Our politics and the way it is running works like a culture that teaches us morals such as loyalty, tolerance, patience, faith, and dependability. We are hardly taught to question the authority or the person in power unlike the culture in European countries where appreciation is received for being critical of the person in authority. We hardly accept the change, for example the one — who is attached to one party and the history shows his predecessor, including his grandfather and father have been voting for the same party — hesitates to vote for another party even if the leader is more visionary. It is all because the person does not want to break the tradition of remaining in the same political party and wants to continue to keep the legacy of their forefathers. The person does not want to disrespect the tradition of voting for the same political party his parents and grandparents voted for.

Our Nepali cultures place a primary emphasis on tradition and the wisdom is passed down from older generations. Such cultures show a great deal of deference and respect for parents and other elders who are the links to these past sources of knowledge or cultural practices. Such cultural practices play a pivotal role in Nepali politics too. That is the reason why we hardly find a person with strong leadership in Nepali politics. In terms of maintaining a cordial relationship, our culture mentors the rules like how to talk with whom, discouraging direct eye contact while speaking with people in authority, which is just the opposite of European cultures, discouraging a handshake with elders, and so on. A cultural belief is too much eye contact is disrespectful and even confrontational. On the other hand, in the context of American society, not making eye contact can be misconstrued as an indication of insincerity or discomfort.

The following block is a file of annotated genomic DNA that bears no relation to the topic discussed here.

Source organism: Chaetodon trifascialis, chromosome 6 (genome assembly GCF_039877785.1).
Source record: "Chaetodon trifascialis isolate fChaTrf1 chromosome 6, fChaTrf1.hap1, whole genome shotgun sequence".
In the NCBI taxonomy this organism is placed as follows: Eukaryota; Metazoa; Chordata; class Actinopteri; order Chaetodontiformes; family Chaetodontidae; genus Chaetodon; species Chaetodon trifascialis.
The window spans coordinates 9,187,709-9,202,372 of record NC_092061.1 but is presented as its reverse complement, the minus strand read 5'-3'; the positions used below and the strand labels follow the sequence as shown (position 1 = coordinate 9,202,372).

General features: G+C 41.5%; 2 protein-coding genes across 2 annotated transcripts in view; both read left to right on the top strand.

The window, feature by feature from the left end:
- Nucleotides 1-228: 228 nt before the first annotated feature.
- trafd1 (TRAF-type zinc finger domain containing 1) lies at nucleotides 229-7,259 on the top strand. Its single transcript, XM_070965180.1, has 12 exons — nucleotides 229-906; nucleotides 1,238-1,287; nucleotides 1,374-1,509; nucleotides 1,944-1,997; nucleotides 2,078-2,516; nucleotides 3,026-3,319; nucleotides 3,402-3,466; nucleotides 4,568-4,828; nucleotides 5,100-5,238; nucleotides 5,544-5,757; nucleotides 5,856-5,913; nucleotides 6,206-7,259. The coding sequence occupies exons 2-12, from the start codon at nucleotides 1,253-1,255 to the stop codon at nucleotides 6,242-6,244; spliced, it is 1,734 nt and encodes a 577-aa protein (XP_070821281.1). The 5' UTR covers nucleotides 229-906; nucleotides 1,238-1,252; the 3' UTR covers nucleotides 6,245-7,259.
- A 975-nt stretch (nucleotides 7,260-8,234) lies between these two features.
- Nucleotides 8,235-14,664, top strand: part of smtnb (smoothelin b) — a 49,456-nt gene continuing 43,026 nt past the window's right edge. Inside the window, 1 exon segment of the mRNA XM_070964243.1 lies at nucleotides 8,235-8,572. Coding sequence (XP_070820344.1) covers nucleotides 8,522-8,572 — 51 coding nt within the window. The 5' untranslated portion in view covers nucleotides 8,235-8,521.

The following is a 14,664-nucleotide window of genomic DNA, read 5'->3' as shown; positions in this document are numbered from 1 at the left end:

Our Nepali culture is more of an I-am-the-one-so-none-can-be-critical-of-me-or-speak-bad-about-me kind of culture. This sort of tendency will boast the person in power. In our culture, there is a heightened sense of decorum and politeness to be required when meeting with the person in authority. However, our younger generation these days somewhat become critical of the government, the political party, and the leaders, trying to correct those cultures and thinking out of the box to practice the culture that guarantees people’s “relative freedom.”

Silent cultures
We need to keep such cultures in check and balance to understand how cultures shape politics and policies. Such silent cultures that are taken for granted are powerful to communicate strong messages. Thus, being able to acknowledge such messages may help better understand politics and policies in the making. We tend to say “a picture is worth a thousand words”. Such cultures are like pictures. When analysed its effect and impression upon our lives, we will be able to thoroughly understand the functioning of the society that guides our politics and policies. Politics without good culture is like a jungle that has a place for wild creatures.

(Acharya is an Assistant Professor of English at South Georgia State College, USA)